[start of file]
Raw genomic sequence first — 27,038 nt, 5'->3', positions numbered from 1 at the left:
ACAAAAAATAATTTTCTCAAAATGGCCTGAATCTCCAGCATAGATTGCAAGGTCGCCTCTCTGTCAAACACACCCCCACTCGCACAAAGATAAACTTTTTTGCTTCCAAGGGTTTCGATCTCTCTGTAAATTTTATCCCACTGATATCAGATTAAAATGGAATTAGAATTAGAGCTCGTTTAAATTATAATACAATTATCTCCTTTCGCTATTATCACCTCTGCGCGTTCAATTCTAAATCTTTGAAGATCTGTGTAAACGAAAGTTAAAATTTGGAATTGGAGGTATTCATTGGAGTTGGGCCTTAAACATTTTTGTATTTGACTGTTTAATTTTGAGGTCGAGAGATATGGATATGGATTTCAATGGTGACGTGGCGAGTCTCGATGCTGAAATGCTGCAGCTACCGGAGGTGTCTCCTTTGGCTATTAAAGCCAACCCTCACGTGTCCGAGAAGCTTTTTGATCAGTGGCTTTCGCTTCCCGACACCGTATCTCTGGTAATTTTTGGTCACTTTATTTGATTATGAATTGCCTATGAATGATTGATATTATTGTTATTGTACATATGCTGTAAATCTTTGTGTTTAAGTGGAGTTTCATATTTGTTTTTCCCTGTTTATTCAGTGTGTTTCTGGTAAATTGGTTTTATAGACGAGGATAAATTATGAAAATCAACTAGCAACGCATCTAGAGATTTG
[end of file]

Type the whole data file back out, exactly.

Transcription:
Raw genomic sequence first — 27,038 nt, 5'->3', positions numbered from 1 at the left:
ACAAAAAATAATTTTCTCAAAATGGCCTGAATCTCCAGCATAGATTGCAAGGTCGCCTCTCTGTCAAACACACCCCCACTCGCACAAAGATAAACTTTTTTGCTTCCAAGGGTTTCGATCTCTCTGTAAATTTTATCCCACTGATATCAGATTAAAATGGAATTAGAATTAGAGCTCGTTTAAATTATAATACAATTATCTCCTTTCGCTATTATCACCTCTGCGCGTTCAATTCTAAATCTTTGAAGATCTGTGTAAACGAAAGTTAAAATTTGGAATTGGAGGTATTCATTGGAGTTGGGCCTTAAACATTTTTGTATTTGACTGTTTAATTTTGAGGTCGAGAGATATGGATATGGATTTCAATGGTGACGTGGCGAGTCTCGATGCTGAAATGCTGCAGCTACCGGAGGTGTCTCCTTTGGCTATTAAAGCCAACCCTCACGTGTCCGAGAAGCTTTTTGATCAGTGGCTTTCGCTTCCCGACACCGTATCTCTGGTAATTTTTGGTCACTTTATTTGATTATGAATTGCCTATGAATGATTGATATTATTGTTATTGTACATATGCTGTAAATCTTTGTGTTTAAGTGGAGTTTCATATTTGTTTTTCCCTGTTTATTCAGTGTGTTTCTGGTAAATTGGTTTTATAGACGAGGATAAATTATGAAAATCAACTAGCAACGCATCTAGAGATTTG